But by the 1970s any medical credibility that the practice had had was waning. Doctors, journalists and professional magicians exposed the ‘surgery’ as nothing more than sleight-of-hand tricks using grisly chicken guts that were exhibited to patients as proof of successful removal of disease. Many patients returned home feeling either no difference or a decline in their physical symptoms.
As a result, the American Medical Association began to discourage patients from seeking the treatment, deeming the entire practice as a fraud that sought to exploit the unwell.
Nevertheless, there is something intriguing to witness in the spectacle of psychic surgery. For the people who claimed to be healed or felt some benefit after the ‘surgery’, their suffering was alleviated – in these cases, doctors attributed recovery to the placebo effect, with the behaviours of the healers, the rituals and patient expectations leading to a positive response.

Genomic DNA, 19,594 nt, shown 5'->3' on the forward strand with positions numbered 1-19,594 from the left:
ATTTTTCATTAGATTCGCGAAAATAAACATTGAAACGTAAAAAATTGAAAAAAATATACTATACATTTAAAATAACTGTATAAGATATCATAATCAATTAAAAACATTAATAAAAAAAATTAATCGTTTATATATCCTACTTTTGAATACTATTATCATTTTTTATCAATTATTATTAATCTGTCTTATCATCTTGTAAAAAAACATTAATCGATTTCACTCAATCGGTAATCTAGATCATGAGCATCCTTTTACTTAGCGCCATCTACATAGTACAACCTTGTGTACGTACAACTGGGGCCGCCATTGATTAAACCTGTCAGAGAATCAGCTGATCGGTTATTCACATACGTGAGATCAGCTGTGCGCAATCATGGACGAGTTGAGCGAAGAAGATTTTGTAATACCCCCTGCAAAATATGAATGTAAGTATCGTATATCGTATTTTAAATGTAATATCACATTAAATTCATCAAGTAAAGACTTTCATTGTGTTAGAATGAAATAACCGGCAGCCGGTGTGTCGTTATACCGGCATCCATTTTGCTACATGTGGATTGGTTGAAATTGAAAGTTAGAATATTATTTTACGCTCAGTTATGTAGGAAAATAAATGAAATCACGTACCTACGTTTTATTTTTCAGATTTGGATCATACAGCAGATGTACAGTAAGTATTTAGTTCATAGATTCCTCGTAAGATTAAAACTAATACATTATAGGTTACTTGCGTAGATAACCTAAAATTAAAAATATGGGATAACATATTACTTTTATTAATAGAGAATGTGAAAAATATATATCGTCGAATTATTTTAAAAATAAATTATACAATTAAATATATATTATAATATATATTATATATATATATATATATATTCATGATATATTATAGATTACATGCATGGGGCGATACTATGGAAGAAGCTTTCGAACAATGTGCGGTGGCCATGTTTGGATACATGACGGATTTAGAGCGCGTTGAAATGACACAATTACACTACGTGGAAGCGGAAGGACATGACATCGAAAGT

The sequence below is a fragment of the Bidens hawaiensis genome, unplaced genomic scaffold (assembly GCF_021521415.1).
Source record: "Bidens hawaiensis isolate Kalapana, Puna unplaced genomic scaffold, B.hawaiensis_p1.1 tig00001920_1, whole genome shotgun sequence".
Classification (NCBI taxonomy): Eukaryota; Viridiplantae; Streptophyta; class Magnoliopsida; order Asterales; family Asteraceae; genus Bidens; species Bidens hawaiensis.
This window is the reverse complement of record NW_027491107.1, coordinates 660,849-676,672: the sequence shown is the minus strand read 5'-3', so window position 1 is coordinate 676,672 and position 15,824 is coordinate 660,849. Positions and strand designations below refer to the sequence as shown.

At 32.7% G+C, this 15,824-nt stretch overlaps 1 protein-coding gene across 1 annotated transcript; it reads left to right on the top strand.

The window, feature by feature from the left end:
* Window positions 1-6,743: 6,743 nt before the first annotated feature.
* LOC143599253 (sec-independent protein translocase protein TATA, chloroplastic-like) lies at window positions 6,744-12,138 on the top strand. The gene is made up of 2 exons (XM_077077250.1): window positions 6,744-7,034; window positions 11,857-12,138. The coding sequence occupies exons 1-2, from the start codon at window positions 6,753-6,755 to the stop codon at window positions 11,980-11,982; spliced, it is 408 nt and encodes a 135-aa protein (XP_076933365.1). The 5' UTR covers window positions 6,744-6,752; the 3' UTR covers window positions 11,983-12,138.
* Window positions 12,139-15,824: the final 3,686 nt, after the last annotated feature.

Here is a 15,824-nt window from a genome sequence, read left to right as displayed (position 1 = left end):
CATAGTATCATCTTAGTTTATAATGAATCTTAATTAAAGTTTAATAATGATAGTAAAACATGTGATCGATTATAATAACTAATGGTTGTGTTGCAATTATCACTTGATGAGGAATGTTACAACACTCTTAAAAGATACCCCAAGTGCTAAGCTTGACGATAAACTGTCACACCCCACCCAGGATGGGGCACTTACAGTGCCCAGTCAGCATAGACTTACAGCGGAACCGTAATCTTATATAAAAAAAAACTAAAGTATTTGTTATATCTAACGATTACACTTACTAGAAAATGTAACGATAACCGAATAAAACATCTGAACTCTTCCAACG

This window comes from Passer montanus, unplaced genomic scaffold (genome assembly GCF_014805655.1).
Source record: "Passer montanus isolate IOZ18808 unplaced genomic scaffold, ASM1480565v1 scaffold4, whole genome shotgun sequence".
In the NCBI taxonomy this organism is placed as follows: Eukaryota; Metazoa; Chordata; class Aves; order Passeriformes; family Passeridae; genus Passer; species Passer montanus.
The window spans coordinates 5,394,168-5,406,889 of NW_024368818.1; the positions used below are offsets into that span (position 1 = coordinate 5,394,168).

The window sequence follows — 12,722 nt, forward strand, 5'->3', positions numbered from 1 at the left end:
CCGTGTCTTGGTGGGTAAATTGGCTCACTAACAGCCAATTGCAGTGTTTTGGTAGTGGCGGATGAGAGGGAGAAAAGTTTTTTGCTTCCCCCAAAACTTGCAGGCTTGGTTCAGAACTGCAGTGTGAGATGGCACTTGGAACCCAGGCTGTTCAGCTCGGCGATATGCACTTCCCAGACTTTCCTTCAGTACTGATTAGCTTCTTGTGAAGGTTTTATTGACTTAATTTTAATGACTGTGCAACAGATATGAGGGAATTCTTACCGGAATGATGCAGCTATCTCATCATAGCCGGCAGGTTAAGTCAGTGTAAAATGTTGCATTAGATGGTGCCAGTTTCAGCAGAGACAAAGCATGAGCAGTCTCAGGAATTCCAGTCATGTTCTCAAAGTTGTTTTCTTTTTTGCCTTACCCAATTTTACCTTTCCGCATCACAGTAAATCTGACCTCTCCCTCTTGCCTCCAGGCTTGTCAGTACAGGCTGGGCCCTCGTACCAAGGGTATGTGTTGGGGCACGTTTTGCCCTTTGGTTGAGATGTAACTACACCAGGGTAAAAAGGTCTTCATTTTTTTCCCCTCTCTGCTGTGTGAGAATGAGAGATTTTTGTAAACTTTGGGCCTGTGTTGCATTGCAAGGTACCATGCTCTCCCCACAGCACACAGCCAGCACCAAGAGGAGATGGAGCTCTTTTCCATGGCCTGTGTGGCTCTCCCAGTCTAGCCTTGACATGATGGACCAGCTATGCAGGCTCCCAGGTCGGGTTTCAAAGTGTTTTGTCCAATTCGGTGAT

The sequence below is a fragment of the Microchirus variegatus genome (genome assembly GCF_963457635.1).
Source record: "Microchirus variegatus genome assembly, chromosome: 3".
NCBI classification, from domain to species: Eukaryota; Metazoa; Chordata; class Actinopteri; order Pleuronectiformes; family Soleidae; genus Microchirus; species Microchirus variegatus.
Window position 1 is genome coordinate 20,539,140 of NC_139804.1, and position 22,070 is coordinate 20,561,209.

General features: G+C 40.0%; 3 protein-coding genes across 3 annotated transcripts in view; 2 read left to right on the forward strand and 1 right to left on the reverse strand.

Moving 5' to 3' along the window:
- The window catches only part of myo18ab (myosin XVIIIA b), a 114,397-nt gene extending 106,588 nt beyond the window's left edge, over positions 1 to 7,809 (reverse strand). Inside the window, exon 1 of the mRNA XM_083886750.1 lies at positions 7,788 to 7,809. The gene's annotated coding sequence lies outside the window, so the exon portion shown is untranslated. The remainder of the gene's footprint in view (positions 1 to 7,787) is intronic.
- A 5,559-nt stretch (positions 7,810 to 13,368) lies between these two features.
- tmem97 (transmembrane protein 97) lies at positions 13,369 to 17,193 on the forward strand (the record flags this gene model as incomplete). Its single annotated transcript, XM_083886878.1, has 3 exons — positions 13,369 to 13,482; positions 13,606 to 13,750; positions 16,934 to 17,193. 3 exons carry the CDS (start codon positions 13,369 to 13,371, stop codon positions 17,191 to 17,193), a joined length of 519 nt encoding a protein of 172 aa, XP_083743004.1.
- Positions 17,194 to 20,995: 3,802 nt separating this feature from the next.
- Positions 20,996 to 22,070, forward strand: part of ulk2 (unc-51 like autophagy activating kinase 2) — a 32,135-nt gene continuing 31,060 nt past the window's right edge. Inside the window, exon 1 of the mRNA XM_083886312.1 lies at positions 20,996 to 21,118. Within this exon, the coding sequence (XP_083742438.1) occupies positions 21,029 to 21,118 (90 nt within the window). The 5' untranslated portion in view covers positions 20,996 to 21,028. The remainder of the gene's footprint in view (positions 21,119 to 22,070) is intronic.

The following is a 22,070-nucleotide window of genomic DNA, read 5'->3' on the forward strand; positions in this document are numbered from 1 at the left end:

These fraudulent cases, and even double-blind drug trials, involve a degree of deception. But does this have to be the case? Is it possible for placebos to be used in an open and honest way?
Recent research has indicated that open-label placebo trials, where patients know that they are receiving a placebo, can still produce a positive effect. One of the early trials using “placebos without deception” was conducted by a team at Harvard led by Ted Kaptchuk. The study was for patients with irritable bowel syndrome (IBS). Patients were randomly placed into one of two groups: a placebo group who were told to take a placebo pill twice daily, and a no-treatment group.
Before the trial, patients were told that “placebo pills, something like sugar pills, have been shown in rigorous clinical testing to produce significant mind-body self-healing processes”. The results were astonishing: 59 per cent of patients who knew they were taking the placebo reported an improvement in symptoms compared with 35 per cent in the no-treatment group.
Participant Linda Buonanno, who received the placebo, felt an almost complete relief from her symptoms: “I felt fantastic. I knew they were just sugar pills, but I was able to go out dancing and see my friends again.”